Harris was a key player in one of professional football’s most famous plays, dubbed “The Immaculate Reception” by Pittsburgh sportscaster Myron Cope. In a 1972 playoff game, the Oakland Raiders were leading the Steelers 7-6 with 22 seconds to play when a Terry Bradshaw pass was deflected away from intended receiver John “Frenchy” Fuqua right as defender Jack Tatum arrived to tackle Fuqua. Harris snatched the ball just before it hit the ground and ran it into the endzone to win the game. The Raiders challenged the touchdown, claiming that Fuqua had handled the ball before Harris, which would invalidate the score because at that time it was against the rules for two offensive receivers to touch the ball. The Steelers maintained that the ball had touched Tatum instead. According to a recounting by the Pro Football Hall of Fame, the film of the play is inconclusive. Raiders linebacker Phil Villapiano attempted to criticize Harris’s achievement by stating that he was only in position to catch the ball because he was lazy, but replays show that Harris headed downfield when the Raiders forced Bradshaw out of the pocket, and can be clearly seen running before catching the deflected ball.
In 1999, he was ranked number 83 on The Sporting News’ list of the 100 Greatest Football Players. In 2006, The Heinz History Center, home of the Western Pennsylvania Sports Museum, installed a life-size figure of Harris in the grand concourse of Pittsburgh International Airport. The statue is a recreation of Harris’s “Immaculate Reception.” He was inducted into the New Jersey Hall of Fame in 2011.
Harris and Lydell Mitchell, successful college teammates at Penn State, now own Super Bakery, a company founded in 1990 to produce nutrition-oriented foods for schoolchildren. The business was renamed to RSuper Foods in 2006. RSuper foods produces the Super Donut that has been served to students at public schools in the eastern United States.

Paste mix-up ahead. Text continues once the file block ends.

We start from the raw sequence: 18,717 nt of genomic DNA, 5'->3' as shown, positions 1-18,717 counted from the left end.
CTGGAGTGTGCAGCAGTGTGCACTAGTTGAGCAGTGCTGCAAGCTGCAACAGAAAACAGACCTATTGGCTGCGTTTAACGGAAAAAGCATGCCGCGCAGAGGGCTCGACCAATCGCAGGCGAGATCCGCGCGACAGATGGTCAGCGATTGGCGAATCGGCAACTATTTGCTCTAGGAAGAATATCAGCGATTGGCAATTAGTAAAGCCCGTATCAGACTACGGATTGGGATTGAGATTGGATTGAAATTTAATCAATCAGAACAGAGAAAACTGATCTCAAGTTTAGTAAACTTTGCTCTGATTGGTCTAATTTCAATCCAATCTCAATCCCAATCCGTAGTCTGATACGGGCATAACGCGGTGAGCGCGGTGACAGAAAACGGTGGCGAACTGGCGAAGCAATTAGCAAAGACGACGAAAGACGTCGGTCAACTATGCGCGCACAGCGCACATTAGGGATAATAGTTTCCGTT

Harris and Mitchell also partnered in 1996 to rescue the Parks Sausage Company in Baltimore, the first African-American owned business to go public in the U.S.
Harris is also a paid representative for the Harrah’s/Forest City Enterprises casino plan for downtown Pittsburgh. This association has earned him the tongue-in-cheek nickname, “Franco Harrahs”.
On July 9, 2006, Harris made an appearance in the 2006 Taco Bell “All-Star Legends and Celebrity Softball Game” at PNC Park in Pittsburgh.
In August 2008, Harris attended the 2008 Democratic National Convention, in Denver, Colorado, as part of the Pennsylvania delegation. Harris voted for Obama on December 15, 2008, as one of Pennsylvania’s 21 Democratic presidential electors.
In January 2011, Harris became co-owner of the Pittsburgh Passion.
In John Grisham’s 2008 novel Playing For Pizza, the fullback of the Parma Panthers is nicknamed Franco as a tribute to his hero, Franco Harris, who he refers to as the “greatest Italian football player”. This is a reference to Franco’s mixed racial heritage.
Harris briefly worked with The Meadows Racetrack and Casino in 2011, before the casino suspended the relationship after Harris’ comments in support of Joe Paterno, his coach while at Penn State, during the Jerry Sandusky sex abuse scandal.
Harris’ brother Pete Harris, a collegiate All-American football player, died on August 15, 2006, of a heart attack at the age of 49.
On July 27, 2009 Harris’ son, Franco “Dok” Harris, officially announced his candidacy for Mayor of the City of Pittsburgh. He placed second in the general election on November 3 of that year, receiving 25% of the vote.
Franco has served as part of the advisory board at Penn State’s Center for Food Innovation, and in the Fall of 2009 was named a Conti Professor by Penn State’s School of Hospitality Management.
Harris is involved in, and provides funding to, Penn Staters for Responsible Stewardship, a group aimed at ousting the members of Penn State’s board of trustees.